Snub: Poor Britt Lower, severed from a nomination.
Less egregious than Gomez’s snub but no less disheartening, Britt Lower was passed over for a Lead Actress in a Drama nomination despite giving one of the most memorable performances in Severance. Like Only Murders, Severance is one of the most-nominated series of the year. Also like Murders, Severance earned a nomination for one of its leads (Adam Scott), as well as for several of its supporting performances. Alas, also like Murders, the standout female lead is ignored entirely. Did The Television Academy not watch the show? How could you finish that riveting finale and not nominate the performance that silently controls it all? I know you weren’t just saving room for Reese Witherspoon after…whatever The Morning Show season two was.
Snub: No (Reservation) Dogs Allowed!
Reservation Dogs was one of last year’s most acclaimed series and a winner for Best New Series at both the Gotham Awards and the Film Independent Spirits. (It was also a nominee for Best Comedy at the Golden Globes, but let’s just ignore that.) But apparently, none of that was enough for this compelling FX dramedy, about a group of friends struggling to raise and save money for an eventual trip away from their Oklahoma reservation and towards their dream home of Los Angeles, to nab a single nomination. Groundbreaking for its Indigenous cast and crew and beloved for its sharply-observed writing and acting, Reservation Dogs could have easily replaced something like Curb Your Enthusiasm in the Outstanding Comedy Series category. Sure, we already have some Taika Waititi representation here with another nomination for What We Do in the Shadows, but it would have been nice to see some new blood too.
Snub: Hacks is not the only comedy on HBO Max.
Speaking of new blood… When Hacks won three Emmys for its first season last year, it felt exciting. At the time, the show was the new kid on the block. A year later, however, Hacks can’t help but feel like the new Big Man On Campus — the second comedy, after Ted Lasso, to really feel like it could eventually become a Veep-level Emmy fixture. Given how much the show has continued to dazzle in its second round (especially ih Jean Smart’s performance), I’m all for that. But not if it completely takes the spotlight away from other, slightly smaller HBO Max shows.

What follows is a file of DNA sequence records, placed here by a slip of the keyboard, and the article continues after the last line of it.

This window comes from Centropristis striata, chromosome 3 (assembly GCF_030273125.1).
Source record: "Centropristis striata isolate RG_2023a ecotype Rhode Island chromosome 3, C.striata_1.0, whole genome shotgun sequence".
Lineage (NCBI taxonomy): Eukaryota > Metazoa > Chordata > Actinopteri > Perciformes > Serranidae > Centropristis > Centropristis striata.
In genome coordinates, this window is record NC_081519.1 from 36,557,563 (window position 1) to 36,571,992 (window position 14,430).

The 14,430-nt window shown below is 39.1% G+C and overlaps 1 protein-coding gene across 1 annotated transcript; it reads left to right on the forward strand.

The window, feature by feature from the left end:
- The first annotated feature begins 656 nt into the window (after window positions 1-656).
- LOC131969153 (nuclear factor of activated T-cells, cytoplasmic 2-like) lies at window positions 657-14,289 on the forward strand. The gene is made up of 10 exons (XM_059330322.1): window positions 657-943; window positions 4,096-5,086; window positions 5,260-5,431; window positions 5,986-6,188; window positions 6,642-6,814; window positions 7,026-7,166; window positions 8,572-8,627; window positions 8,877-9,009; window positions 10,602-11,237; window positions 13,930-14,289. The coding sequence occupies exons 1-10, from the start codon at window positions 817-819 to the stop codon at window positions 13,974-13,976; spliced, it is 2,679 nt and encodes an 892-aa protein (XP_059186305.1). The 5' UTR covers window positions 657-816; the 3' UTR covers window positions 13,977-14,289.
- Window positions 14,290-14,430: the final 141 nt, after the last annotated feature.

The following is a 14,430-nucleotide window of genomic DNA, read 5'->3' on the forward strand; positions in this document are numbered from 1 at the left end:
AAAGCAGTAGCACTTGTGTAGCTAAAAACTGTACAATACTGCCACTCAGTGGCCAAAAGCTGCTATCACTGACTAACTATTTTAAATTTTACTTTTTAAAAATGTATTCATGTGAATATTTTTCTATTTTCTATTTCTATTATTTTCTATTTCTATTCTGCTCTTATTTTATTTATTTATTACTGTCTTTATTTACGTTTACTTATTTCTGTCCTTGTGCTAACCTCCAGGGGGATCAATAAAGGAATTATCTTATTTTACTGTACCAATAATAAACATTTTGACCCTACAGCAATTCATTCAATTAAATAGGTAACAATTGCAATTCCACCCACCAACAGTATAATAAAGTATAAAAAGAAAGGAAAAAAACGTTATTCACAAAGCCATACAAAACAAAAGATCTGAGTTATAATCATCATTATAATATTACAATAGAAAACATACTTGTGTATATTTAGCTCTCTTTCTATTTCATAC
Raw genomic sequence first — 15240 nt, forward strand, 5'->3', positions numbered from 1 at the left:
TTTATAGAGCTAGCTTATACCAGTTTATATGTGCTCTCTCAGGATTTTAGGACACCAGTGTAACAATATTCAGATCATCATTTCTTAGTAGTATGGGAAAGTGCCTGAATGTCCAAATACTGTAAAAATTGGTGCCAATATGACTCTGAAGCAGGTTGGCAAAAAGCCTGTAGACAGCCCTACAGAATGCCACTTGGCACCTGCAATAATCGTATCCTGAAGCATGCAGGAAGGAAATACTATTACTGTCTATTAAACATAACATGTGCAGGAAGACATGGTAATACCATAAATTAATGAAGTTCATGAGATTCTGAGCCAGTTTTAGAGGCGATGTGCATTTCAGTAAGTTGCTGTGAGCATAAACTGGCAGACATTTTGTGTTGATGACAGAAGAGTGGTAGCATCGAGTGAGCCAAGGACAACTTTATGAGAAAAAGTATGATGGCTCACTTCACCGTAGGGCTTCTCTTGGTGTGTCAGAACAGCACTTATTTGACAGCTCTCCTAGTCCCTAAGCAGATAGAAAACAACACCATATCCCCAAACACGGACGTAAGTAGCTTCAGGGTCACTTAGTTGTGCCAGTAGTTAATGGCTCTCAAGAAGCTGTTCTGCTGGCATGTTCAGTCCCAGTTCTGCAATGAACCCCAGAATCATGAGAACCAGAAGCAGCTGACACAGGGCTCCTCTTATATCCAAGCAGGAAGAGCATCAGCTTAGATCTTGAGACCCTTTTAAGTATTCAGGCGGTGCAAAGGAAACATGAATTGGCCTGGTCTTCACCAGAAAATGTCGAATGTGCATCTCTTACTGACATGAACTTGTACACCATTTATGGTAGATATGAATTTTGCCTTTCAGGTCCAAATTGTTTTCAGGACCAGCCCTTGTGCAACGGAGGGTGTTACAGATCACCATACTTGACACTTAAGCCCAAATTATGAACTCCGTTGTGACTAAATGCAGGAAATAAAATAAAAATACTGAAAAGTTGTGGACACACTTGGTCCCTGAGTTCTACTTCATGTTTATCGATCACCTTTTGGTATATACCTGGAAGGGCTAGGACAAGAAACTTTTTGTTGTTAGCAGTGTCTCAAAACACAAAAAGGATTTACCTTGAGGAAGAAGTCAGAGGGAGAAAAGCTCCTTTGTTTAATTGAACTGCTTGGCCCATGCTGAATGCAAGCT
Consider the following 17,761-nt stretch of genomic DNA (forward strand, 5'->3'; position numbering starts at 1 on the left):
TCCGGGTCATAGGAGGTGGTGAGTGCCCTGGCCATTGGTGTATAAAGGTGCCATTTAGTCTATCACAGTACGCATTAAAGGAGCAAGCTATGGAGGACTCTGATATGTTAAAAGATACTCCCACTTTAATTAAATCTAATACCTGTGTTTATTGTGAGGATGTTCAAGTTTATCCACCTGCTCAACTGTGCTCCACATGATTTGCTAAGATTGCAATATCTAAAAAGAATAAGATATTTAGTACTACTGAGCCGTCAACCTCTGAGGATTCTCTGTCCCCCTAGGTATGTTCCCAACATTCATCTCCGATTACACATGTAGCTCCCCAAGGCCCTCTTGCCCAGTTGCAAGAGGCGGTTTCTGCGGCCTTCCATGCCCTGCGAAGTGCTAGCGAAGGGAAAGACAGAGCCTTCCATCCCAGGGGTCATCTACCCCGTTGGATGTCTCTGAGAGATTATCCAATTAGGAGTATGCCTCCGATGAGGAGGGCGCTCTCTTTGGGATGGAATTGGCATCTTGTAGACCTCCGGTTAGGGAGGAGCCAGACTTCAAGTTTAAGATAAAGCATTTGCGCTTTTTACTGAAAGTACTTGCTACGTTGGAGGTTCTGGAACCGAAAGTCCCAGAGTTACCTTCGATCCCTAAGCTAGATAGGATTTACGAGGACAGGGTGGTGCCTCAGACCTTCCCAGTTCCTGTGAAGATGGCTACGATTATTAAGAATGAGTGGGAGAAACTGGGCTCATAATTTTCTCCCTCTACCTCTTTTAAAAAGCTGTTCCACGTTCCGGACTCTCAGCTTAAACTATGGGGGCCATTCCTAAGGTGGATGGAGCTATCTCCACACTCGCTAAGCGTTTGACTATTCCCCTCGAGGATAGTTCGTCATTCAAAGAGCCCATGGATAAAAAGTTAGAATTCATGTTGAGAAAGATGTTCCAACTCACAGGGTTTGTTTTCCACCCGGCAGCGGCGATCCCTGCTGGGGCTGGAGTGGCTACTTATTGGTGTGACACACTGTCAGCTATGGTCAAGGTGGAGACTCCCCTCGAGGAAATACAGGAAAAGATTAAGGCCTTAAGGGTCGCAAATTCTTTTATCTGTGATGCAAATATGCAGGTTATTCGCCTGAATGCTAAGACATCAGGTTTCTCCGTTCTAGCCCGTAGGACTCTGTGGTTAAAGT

Because let’s face it. HBO Max is producing some of the best comedies around, even if The Television Academy refuses to notice. After releasing its fifth and final season earlier this year, Search Party has ended its run with not even a single nomination to show for it. While this final outing might have had one too many big ideas, the peerless supporting performances delivered by John Early and Meredith Hagner were as piercingly hilarious as they always have been. And what about The Other Two, my favorite comedy of 2021, which was even better in season two? Drew Tarver, Heléne Yorke, Molly Shannon, and Wanda Sykes could all easily squeeze into their respective acting categories, and I know some of these sharp episodes are worthy of writing acknowledgement. And don’t get me started on the subversive Our Flag Means Death…
Snub: Being holy isn’t enough to get The Righteous Gemstones to Emmy heaven.
Outside the Max umbrella, there are also several shows on HBO proper that have, somehow, gone ignored by The Television Academy for multiple seasons. At the top of this list? The Righteous Gemstones, which should actually be the heir apparent to Veep, thanks to its similarly irreverent comedy style. With hilarious jokes, insightful critique of prosperity gospel and capitalism, and winning performances from creator Danny McBride and especially Edi Patterson, I’m personally offended that it’s been shut out yet again. Maybe third time’s the charm?
Surprise: Inventing Anna gets to rest easy on The Staircase lying Under the Banner of Heaven.
If you had told me months ago that Inventing Anna, a barely bearable waste of what was initially a surefire hit of a story, would soon be occupying a coveted space in the highly competitive Outstanding Limited Series category, I would have laughed. That the talented Julia Garner could make a space for herself amongst the other lead actors made sense; already a two-time winner, she admittedly does admirable work as the titular character. But an overall nomination? No. Not that. Well. Yes. Unfortunately, exactly that. Next to expected nominees like The White Lotus, Dopesick, and The Dropout, Inventing Anna grabbed a spot that could have just as easily gone to any of the more deserving limited series — namely, Hulu’s immersive Mormon detective story, Under the Banner of Heaven, or HBO’s indescribable semi-recreation of The Staircase.